LS: It just wasn’t really clicking. It seemed like other teams read what we were doing. The biggest thing in moving to Medicine Hat was the amount of breakouts I had to learn. We got to be more unpredictable. We also got a lot of goals off the entry in Med Hat. I think in Vancouver, we were trying to get pucks to the net. We would have possession of the puck and just get an unlucky bounce and they’d clear it.

JH: I don’t think you had zero points on the PP in Vancouver because there weren’t moments of high danger creation. You’d make a move on the half-wall or down low with a pass to the slot and it was a good save or whatever the case. It seemed like there were opportunities.

LS: I don’t think anyone has talked to me about my power play points before even though it has been in the back of my mind so it’s cool that you noticed that. I appreciate that.

JH: Well, I’ve seen you drag pucks, circulate pucks, create space for yourself and these are translatable skills to the PP. It’s not hard to recognize you for zone entries. People are going to have to imagine a bit of what your growth into those roles will be like. In Med Hat, you scored three goals on the PP. You got a tip in goal, a wrist shot on the right side, and then how you got most of your goals which was just digging for a puck off a rebound. If we were to imagine you at your best, what would that look like for the PP?

LS: I think I played just about in every spot this year. I don’t complain about that stuff. I just see what I can do best where I am. I did enjoy the side wall for being creative but I think I can be creative down low, too. I think you can find the open guy or take it to the net. Near the end of the season we changed our second unit with three guys going to the net. That’s how I scored that one goal against Tri-City. It was just a rebound and I thought that was working pretty well. Most of our chances would come on the rush. We had so many set plays. We had a lot of good looks that way.

JH: After my early views of you, it seemed like you wanted to score. Talk to me about your shot. Where do you wanto to see it growing?

LS: Looking back on the stats, I actually had one of the lowest shooting percentages for draft eligible guys. I think I get a lot of good looks and I trust my shot. I have to do a better job of bearing down and making every shot count. I’ve been doing a lot of that this summer by shooting in the garage and being on the ice. My goal next year is to be an elite goal scorer in the WHL.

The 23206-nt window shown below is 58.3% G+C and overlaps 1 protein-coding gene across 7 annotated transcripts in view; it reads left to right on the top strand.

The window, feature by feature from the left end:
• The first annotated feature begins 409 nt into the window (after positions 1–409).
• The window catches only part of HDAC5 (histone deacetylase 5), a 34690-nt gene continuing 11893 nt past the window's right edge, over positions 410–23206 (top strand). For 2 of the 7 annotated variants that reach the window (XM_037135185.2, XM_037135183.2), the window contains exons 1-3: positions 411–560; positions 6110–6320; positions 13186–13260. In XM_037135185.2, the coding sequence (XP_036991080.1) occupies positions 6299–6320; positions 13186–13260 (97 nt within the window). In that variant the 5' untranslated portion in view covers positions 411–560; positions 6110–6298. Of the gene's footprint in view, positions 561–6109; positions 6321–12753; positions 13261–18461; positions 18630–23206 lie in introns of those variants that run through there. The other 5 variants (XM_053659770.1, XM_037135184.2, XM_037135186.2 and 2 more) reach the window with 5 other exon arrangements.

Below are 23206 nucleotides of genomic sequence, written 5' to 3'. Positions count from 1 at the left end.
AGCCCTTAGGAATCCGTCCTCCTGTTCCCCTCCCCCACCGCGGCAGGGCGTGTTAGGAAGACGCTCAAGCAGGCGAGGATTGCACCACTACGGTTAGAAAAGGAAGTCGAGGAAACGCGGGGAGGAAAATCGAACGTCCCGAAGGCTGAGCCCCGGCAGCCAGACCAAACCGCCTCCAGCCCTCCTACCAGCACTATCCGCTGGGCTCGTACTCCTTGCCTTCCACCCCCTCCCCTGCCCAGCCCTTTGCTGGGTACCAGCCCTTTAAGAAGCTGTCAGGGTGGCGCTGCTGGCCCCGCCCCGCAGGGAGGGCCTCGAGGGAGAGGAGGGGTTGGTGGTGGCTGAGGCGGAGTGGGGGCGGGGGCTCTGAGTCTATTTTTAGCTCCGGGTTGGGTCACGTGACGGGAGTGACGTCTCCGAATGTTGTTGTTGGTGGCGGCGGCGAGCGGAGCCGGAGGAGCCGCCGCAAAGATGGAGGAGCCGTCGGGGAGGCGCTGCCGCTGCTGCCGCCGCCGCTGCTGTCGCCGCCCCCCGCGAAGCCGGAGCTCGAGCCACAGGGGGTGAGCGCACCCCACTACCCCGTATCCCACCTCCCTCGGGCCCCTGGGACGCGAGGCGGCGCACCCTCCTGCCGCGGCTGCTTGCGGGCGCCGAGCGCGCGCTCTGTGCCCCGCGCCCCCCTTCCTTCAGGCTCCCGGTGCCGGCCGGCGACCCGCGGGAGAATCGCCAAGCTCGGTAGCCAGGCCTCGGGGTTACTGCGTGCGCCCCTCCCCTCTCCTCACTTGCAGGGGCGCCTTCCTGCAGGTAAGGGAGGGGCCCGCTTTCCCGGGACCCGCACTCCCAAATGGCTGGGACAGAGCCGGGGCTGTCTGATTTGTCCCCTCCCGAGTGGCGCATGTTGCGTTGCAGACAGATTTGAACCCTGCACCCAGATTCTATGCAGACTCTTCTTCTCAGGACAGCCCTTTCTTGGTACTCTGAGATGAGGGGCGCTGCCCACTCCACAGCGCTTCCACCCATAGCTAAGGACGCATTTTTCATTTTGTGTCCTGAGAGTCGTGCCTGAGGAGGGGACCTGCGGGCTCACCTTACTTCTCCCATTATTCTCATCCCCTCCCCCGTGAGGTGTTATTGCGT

JH: In four to five years, what do you think are going to be your elite strengths; your defining qualities?

LS: I think I still have to grow a little bit. I’ve got to keep on getting stronger. With that, I have to keep my speed and quickness. I’m more focused on taking it day by day right now. In four to five years I hope I’ll be ready to play pro hockey.

JH: Do you have any NHL comparisons in your style of play? Guys you look to?

LS: I watch a lot of Matthew Barzal and Brayden Point. Little bit undersized players but with the edge to their game. They are different, but I put both styles of their game into mine. Brayden Point is feisty and relentless on pucks. Barzal is obviously so dynamic with the puck. He can change direction and angles so quickly. Those are guys I really like to watch for sure.

JH: When I watch you, I’m constantly wondering how you think about spacing. I find since you’re often heading to the net, you’re engaging in battles right away. You haven’t gotten a lot of one-timer looks or things like that. How do you think about your spacing?

LS: I personally think I’m really good down low. I think I can beat almost any defender when I have the puck on my stick. I take pride in those net front battles. At the end of the day, the goals might not be pretty but lots of the pucks do end up getting scored in the goalie’s feet or in the crease. I like to hang out there for sure. Whether it is creating space for my teammates or myself with quick little turns and wearing the other teams down a little bit. I’m just getting other people open and getting myself open.

JH: Are you working on tipping pucks?

LS: Oh for sure. Last year I didn’t get too many tipping goals but it is something I’ll work on. Now a days, you can see guys like Brendan Gallagher, a lot of his goals are tips in front. Greasy goals.

JH: Do you envision your role with Medicine Hat next year being similar?

LS: Yeah. Obviously nothing is written in stone, I’ve just got to keep playing my game. This summer for me is a big one. Keep getting faster and work on my shot. I think I can make that big step to being an elite player in the league and a key guy for a team.

JH: Does it put a little boost in your step getting an invite to WJC USA camp?

LS: For sure. It’s something to look forward to. It’s motivation. I’ve just got to focus on training as hard as I can to be the best I can be for that camp. Hopefully I can impress.